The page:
Still, McKissic was concerned about a lack of diversity in the leadership of major Southern Baptist entities. He noted that the trustee chairman of New Orleans Baptist Theological Seminary told messengers the search committee had considered several minority candidates when hiring a new president. But McKissic was disappointed that the board chair of the Executive Committee declined to be as forthcoming about details of its recent hiring process for a new president.


RELATED: Southern Baptist historic gavel a reminder of racist legacy


Abuse victim advocates noted the many actions Southern Baptists took on the abuse issue — including the introduction of “Caring Well” handbooks and video resources. But they still urged the convention to set up a database to help track abusers and keep them from moving from church to church.

Messengers hold up an SBC abuse handbook while taking a challenge to stop sexual abuse during the annual meeting of the Southern Baptist Convention at the BJCC, June 12, 2019, in Birmingham, Ala. RNS photo by Butch Dill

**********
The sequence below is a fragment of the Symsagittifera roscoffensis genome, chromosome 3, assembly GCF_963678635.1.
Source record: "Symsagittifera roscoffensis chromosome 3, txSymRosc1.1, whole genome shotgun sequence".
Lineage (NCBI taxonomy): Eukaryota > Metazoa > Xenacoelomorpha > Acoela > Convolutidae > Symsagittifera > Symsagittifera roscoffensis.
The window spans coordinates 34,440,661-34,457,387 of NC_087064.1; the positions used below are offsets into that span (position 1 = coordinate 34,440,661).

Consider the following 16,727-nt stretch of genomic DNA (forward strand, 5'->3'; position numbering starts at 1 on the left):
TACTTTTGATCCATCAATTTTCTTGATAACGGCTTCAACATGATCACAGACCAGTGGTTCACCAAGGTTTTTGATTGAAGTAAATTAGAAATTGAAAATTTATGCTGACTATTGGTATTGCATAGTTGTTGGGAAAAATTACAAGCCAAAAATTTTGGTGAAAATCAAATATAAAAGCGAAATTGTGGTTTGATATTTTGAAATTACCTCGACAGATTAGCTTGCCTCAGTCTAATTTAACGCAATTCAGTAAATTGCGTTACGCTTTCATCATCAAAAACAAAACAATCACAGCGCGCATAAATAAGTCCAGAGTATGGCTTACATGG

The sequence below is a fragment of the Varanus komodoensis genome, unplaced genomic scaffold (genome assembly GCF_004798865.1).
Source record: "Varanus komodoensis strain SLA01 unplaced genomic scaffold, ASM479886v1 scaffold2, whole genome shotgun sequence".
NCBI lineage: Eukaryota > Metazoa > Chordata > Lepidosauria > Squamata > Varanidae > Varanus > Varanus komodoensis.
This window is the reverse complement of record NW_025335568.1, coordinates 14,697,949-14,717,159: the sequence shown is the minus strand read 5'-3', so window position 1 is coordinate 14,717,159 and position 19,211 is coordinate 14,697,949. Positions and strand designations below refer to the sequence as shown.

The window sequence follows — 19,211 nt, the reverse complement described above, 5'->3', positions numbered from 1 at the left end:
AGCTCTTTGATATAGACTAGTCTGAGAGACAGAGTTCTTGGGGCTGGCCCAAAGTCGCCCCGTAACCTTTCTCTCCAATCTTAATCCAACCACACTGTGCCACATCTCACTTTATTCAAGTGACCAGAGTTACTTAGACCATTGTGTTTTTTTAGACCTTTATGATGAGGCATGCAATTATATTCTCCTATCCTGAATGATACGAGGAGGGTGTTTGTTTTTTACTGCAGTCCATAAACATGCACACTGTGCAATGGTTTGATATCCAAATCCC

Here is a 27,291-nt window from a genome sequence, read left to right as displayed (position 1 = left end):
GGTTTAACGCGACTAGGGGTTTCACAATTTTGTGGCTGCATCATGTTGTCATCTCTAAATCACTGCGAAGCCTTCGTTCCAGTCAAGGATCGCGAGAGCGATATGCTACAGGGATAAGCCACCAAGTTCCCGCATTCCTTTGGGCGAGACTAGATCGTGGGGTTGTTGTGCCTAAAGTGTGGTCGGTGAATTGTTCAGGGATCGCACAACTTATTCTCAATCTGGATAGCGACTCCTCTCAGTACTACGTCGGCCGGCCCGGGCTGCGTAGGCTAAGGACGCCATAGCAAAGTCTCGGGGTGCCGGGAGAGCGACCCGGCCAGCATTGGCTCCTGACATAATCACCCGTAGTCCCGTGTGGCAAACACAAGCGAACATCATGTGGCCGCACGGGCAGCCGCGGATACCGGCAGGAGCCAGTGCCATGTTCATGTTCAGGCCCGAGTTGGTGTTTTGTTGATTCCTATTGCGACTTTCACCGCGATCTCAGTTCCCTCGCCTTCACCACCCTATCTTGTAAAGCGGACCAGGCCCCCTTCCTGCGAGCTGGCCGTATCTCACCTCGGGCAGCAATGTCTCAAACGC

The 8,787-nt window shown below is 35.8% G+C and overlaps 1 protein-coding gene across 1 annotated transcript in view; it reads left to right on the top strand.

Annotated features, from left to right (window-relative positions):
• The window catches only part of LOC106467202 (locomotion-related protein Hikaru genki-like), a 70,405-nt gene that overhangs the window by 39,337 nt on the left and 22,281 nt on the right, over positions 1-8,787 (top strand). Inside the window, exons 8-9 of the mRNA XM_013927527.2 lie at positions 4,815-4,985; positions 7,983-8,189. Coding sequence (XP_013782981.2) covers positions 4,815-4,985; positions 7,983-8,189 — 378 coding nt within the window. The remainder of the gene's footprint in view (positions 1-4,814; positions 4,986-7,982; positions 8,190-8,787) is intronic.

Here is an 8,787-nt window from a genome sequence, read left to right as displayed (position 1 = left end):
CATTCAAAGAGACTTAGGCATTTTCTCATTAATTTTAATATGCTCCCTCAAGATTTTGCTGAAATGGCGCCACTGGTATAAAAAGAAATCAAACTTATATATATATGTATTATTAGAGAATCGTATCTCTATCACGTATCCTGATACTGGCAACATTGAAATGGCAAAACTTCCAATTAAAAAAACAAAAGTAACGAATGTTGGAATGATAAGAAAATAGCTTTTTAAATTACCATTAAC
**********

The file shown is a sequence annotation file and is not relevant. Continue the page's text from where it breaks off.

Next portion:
“A clergy database must be established, documenting confessed, convicted or credibly accused abusers,” said advocate Cheryl Summers at a rally she organized outside the Birmingham-Jefferson Convention Complex on Tuesday. “We have seen some progress, but there is a lot more work to be done.”

On Wednesday, Baptists also passed resolutions, nonbinding statements that give a sense of the views of those gathered for the annual meeting. They included:

  • Urging the Supreme Court to overturn the 1973 Roe v. Wade decision that legalized abortion and celebrating “recent bipartisan gains in state legislatures that restrict abortion.”
  • Calling the U.S. government to make religious liberty “a top priority of American foreign policy in its engagement with North Korea and China.”
  • Recognizing critical race theory and intersectionality as “analytical tools” but repudiating their misuse.
  • Urging the president and Congress to not include women in the Selective Service military registration, “which would be to act against the plain testimony of Scripture and nature.”
  • Affirming their “commitment to Christ comes before commitment to any political party.”
Rev. Fred Luter Elected to SBC Presidency

Rev. Fred Luter Elected to SBC Presidency

HISTORIC ELECTION: Rev. Fred Luter has been elected as president of Southern Baptist Convention.

This afternoon, in a move that has been anticipated for at least a year, the Southern Baptist Convention elected the Rev. Fred Luter Jr. as its new president. Luter, the 55-year-old pastor of Franklin Avenue Baptist Church in New Orleans and first vice president of the SBC, will be the first African American to head the denomination, which was founded in defense of slavery in 1845.